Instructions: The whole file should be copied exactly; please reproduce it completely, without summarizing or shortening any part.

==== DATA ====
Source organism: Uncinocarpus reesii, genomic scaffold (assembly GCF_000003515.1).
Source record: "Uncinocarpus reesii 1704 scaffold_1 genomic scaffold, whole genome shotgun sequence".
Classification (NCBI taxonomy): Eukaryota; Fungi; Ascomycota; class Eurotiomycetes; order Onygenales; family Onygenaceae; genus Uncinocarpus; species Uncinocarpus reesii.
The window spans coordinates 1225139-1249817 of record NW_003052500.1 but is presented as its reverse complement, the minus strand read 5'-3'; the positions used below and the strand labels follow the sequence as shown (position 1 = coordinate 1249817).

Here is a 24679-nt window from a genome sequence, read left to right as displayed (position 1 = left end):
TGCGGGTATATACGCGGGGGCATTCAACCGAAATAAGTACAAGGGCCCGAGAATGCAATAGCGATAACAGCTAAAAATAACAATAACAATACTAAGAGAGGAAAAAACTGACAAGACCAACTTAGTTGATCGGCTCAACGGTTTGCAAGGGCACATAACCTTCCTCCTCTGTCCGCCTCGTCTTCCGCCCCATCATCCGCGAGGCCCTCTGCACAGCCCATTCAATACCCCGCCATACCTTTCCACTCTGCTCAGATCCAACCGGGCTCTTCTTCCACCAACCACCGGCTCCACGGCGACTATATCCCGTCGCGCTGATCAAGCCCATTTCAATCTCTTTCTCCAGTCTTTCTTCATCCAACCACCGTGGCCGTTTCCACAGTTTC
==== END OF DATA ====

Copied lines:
Source organism: Uncinocarpus reesii, genomic scaffold (assembly GCF_000003515.1).
Source record: "Uncinocarpus reesii 1704 scaffold_1 genomic scaffold, whole genome shotgun sequence".
Classification (NCBI taxonomy): Eukaryota; Fungi; Ascomycota; class Eurotiomycetes; order Onygenales; family Onygenaceae; genus Uncinocarpus; species Uncinocarpus reesii.
The window spans coordinates 1225139-1249817 of record NW_003052500.1 but is presented as its reverse complement, the minus strand read 5'-3'; the positions used below and the strand labels follow the sequence as shown (position 1 = coordinate 1249817).

Here is a 24679-nt window from a genome sequence, read left to right as displayed (position 1 = left end):
TGCGGGTATATACGCGGGGGCATTCAACCGAAATAAGTACAAGGGCCCGAGAATGCAATAGCGATAACAGCTAAAAATAACAATAACAATACTAAGAGAGGAAAAAACTGACAAGACCAACTTAGTTGATCGGCTCAACGGTTTGCAAGGGCACATAACCTTCCTCCTCTGTCCGCCTCGTCTTCCGCCCCATCATCCGCGAGGCCCTCTGCACAGCCCATTCAATACCCCGCCATACCTTTCCACTCTGCTCAGATCCAACCGGGCTCTTCTTCCACCAACCACCGGCTCCACGGCGACTATATCCCGTCGCGCTGATCAAGCCCATTTCAATCTCTTTCTCCAGTCTTTCTTCATCCAACCACCGTGGCCGTTTCCACAGTTTC